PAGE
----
Leave a reply
      NameRequired *
      Your comment Required *

  • Ken Reddy

    Dec 30, 2018

    I am a beginner bridge fisher. Are than any detailed rigging, baiting and general fishing tutorials or instructions available ??

    Leave a reply
    NameRequired *
    Your comment Required *

    • Reply icon

      Sean

      Jan 8, 2019

      Hello Ken,

      Thank you for reading the blog.

      Please feel free to check some of the other educational posts on our blog. I’m sure you’ll be able to find a lot of useful information.

      In the meantime, I’d like to give you a few short pointers for your bridge fishing setup:

      1. Use a simple spinning rod. It should be tested for 15-30 pounds, depending on what you want to catch.
      2. A mono line (single filament) for flexibility.
      3. For bait, use shrimp, squid, pilchards or pinfish. You can use chum to attract fish before you cast your bait.
      4. Use a simple paternoster setup. You can use this setup with two J hooks to increase your odds for a hook-up. To make this setup, check out this video.
      5. To keep your bait deeper in the water, use a weight (sinker) – the smallest one you can.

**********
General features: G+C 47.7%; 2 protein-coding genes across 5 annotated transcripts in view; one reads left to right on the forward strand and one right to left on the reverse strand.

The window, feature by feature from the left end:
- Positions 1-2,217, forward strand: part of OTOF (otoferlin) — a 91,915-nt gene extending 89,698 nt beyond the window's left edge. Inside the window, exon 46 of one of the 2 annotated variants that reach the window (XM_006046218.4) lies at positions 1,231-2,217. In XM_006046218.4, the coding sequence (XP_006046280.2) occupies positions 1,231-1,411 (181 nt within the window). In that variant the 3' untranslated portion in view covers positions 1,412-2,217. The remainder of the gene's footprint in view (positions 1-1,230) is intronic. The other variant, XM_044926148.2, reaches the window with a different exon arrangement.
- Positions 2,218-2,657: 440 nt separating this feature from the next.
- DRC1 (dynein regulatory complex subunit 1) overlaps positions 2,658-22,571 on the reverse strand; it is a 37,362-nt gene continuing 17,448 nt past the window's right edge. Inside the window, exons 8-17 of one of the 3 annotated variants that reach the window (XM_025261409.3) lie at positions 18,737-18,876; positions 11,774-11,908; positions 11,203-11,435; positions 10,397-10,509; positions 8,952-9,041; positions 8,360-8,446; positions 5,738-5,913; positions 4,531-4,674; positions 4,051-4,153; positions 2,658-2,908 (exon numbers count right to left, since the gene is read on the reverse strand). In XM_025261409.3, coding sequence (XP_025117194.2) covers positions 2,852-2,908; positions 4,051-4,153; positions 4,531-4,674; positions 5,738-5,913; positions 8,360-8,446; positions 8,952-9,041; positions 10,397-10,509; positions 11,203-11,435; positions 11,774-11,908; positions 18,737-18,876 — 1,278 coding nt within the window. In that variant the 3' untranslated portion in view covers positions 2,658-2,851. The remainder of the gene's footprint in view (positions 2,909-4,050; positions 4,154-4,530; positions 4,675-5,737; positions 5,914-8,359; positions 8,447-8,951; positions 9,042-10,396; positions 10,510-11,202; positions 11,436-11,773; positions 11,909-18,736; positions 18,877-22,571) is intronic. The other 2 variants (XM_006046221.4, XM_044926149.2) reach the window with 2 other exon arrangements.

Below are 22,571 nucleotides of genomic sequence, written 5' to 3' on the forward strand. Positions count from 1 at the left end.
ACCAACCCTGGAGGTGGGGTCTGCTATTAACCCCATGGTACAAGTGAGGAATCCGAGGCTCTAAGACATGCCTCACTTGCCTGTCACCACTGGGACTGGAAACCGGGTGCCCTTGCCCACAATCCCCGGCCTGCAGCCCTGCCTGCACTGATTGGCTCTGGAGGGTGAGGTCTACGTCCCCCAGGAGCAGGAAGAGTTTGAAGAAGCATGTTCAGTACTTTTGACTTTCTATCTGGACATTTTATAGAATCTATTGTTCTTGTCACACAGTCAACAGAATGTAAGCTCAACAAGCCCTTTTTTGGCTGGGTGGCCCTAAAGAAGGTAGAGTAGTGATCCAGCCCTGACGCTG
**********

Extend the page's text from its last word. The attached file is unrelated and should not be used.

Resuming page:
6. The best time to go out will be dawn or dusk.

      I hope you’ll find this helpful.

      Have a great day!

      Leave a reply
      NameRequired *
      Your comment Required *

  • Nivaldo

    Dec 6, 2018

    I have been fishing on both channel 5-2 and the last time I caught a 15 pound Jack. It’s a great little trip and you will have a ball just make sure all undersize fish is put back in the water. Wildlife officers are constantly walking the bridges also make sure that you have a saltwater fishing license.

    Leave a reply
    NameRequired *
    Your comment Required *

  • Dan

    Oct 12, 2018

    Amazing information on bridge fishing. Also, i would include when fishing these spots, especially at night, mosquito repellent. Just in case you’re near mangroves, sitting near, water always be prepared for the worst.

    Leave a reply
    NameRequired *
    Your comment Required *

    • Reply icon

      Stefan

      Oct 15, 2018

      Hi, Dan,

      Thanks for reading the blog! That’s an excellent piece of advice, thanks!

      Leave a reply
      NameRequired *
      Your comment Required *

    • Reply icon

      Brandon

      Apr 29, 2019

      As I’m aware that No-see-um’s are a problem down there, I’d personally suggest getting a bug spray that’s known to effectively repel them. Regular bug spray that repels mosquitos will not always repel No-see-um’s. I personally use Avon SSS Bug Guard Expedition spray and they’ll land on your skin sometimes but won’t bite you. My fishing buddy and myself learned the hard way (almost two weeks on constant itching) at Sand Key State Park in Clearwater, FL. 😔